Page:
Popful Mail (Sega CD) review
"“Eat this, cookie face!” "
“Eat this, cookie face!”
That was the line that caught me off guard. Popful Mail begins with one of the most gorgeous amine-style FMV sequences to be found on Sega CD. A comely young redhead is in hot pursuit of an unseen criminal, squealing threats and brandishing a shiny sword. Then the above line is muttered, and sure enough, our heroine is seen slicing through hordes of smiling gingerbread men, with chocolate goo spraying every which way and little edible body parts flying in all directions in a scene that would be horrifyingly graphic if it had been done with real people and not, y’know, cookies.
When the slaughter ends, the girl manages to catch up to her primary target, a smirking, elaborately-dressed Italian fellow named Nuts Cracker. He whips out his sword, and… cuts off his own head and then runs away. The head then falls to the girl’s feet and explodes. “Get-a ready for a big surprise!”
I did not know what to make of this scene, other than that it was kooky, unexpected, and totally awesome – three descriptors that fit Popful Mail rather well as a whole. Here we have an anime-style fantasy adventure that was published by Working Designs and developed by Falcom, powerhouse behind the Ys and Dragon Slayer games. So surely we must be in for another typical RPG with been-there-done-that battles and dull dialog, right? But Popful Mail takes every chance it’s given to prove it is unlike anything else available for the Sega CD, and adds a distinct flavor to an already unique console-add-on-thing.
I don’t even know how to classify Popful Mail, and that’s one of the things that makes it so wonderful. I booted it up expecting some kind of RPG, yet it’s nothing of the sort. Falcom drops you into a side-scrolling world with fierce enemies and a rather high emphasis on platforming, so surely Popful Mail would prove to be an intense 2D action game that just happens to feature beautiful anime cutscenes! Think again – the title takes elements from nearly every major genre and slaps them together into a baffling stew of game types, and ultimately Popful Mail is short on nothing. Gripping swordfights, tricky platforming challenges, mind-boggling puzzles, relentless boss battles, charming plot developments (delivered with over two hours of spoken dialog!)… Popful Mail has it all.
That includes a sense of humor, and at the center of it all is Popful Mail herself, the title character and a truly unique figure in Falcom’s fantasy world. Mail (as she’s known to be called) is a stubborn, self-centered, arrogant bitch of a female mercenary, and it’s impossible not to like her. She does nothing unless she personally benefits from it. She’ll be willing to help you get out of a jam… for a price. And if you can’t pony up the big bucks, she faces no moral dilemma in simply leaving your wailing ass behind. Her mission – to hunt down the evil wizard Muttonhead – is not driven by her concerns for the well-being of the civilian population, but by her desire for the hefty reward promised to the one who bags him. There’s some sort of sadistic pleasure in controlling this brat.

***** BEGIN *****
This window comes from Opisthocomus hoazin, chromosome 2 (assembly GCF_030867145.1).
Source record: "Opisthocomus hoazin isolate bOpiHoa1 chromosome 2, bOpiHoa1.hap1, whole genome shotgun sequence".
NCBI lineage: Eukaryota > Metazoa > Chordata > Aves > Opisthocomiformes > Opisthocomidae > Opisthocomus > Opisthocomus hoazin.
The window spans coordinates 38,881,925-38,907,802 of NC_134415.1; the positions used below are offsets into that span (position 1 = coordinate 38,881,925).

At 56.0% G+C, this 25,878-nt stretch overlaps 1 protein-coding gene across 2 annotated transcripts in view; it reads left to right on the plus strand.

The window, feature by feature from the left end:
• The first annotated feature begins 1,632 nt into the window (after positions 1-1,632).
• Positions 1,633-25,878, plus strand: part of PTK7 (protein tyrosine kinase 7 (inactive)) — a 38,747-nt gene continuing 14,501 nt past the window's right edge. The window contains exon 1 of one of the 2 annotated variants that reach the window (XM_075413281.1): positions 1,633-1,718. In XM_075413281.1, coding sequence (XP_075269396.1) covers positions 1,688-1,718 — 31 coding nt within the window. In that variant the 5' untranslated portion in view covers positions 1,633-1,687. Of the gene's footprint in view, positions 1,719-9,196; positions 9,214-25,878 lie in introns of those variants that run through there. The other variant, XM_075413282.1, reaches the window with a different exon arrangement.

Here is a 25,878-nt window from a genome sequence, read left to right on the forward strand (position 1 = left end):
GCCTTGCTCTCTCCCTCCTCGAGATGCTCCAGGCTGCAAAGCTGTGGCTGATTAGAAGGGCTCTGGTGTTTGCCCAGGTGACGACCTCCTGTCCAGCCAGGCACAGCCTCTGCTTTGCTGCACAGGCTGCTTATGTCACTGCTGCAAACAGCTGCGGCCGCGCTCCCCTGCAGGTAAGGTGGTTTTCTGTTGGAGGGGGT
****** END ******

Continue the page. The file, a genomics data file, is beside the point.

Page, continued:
The only two characters she allows to tag along with her are Tatto the youthful wizard and Gaw the miniature blue dragon. (When Mail first meets Tatto, he’s stuck because he can’t get past a bomber robot that’s blocking a vital mountain pass. Mail volunteers to help out, and you just know she’s only doing it because she happens to be going that way, too.) These two allies are only permitted to ride along because Mail knows their abilities will come in handy, and they deliver. Gaw’s jumping abilities are above and beyond thanks to his wings, and while Tatto is rather weak in battle, his magical powers provide a log-range advantage that is needed more often than you may think. The promising three-character mechanic delivers as an integral aspect of the Popful Mail experience.
The adventure is a little too linear, with straightforward level design and no side quests to speak of, yet Falcom makes up for this with challenge, consistency, and unbridled entertainment. What could easily have been a tired exercise in boring side-scrolling swordplay is instead incredibly varied, with a new twist – gameplay-related or otherwise – around every curve. Popful Mail’s enemy set is constantly changing and evolving, and one of the game’s joys is simply in figuring out how to deal with each new obstacle that is thrown your way. This includes the boss battles, which are some of the most artfully constructed of the Sega CD era and present more than a few unforgettable villains, right down to an Arnold Schwarzenegger knock-off who manages to reference at least four of the California governor’s films in a single sentence.
I could probably overload you with examples of why Popful Mail is not a typical Falcom production, or a typical side-scrolling action title, or a typical GAME in general, but I’m gonna stop. While I have no desire to play Popful Mail again, my one play-through kept me guessing at every corner, and every time I thought I knew what was coming next, Falcom managed to shock me once more. I was almost tempted to type up an incredibly misleading review, selling the game off as just another generic, unremarkable RPG; that way I’d preserve the element of surprise I experienced when I booted up Popful Mail for the first time. But if I did that, you’d probably just ignore this fantastic adventure altogether, and that’s the last thing I want.
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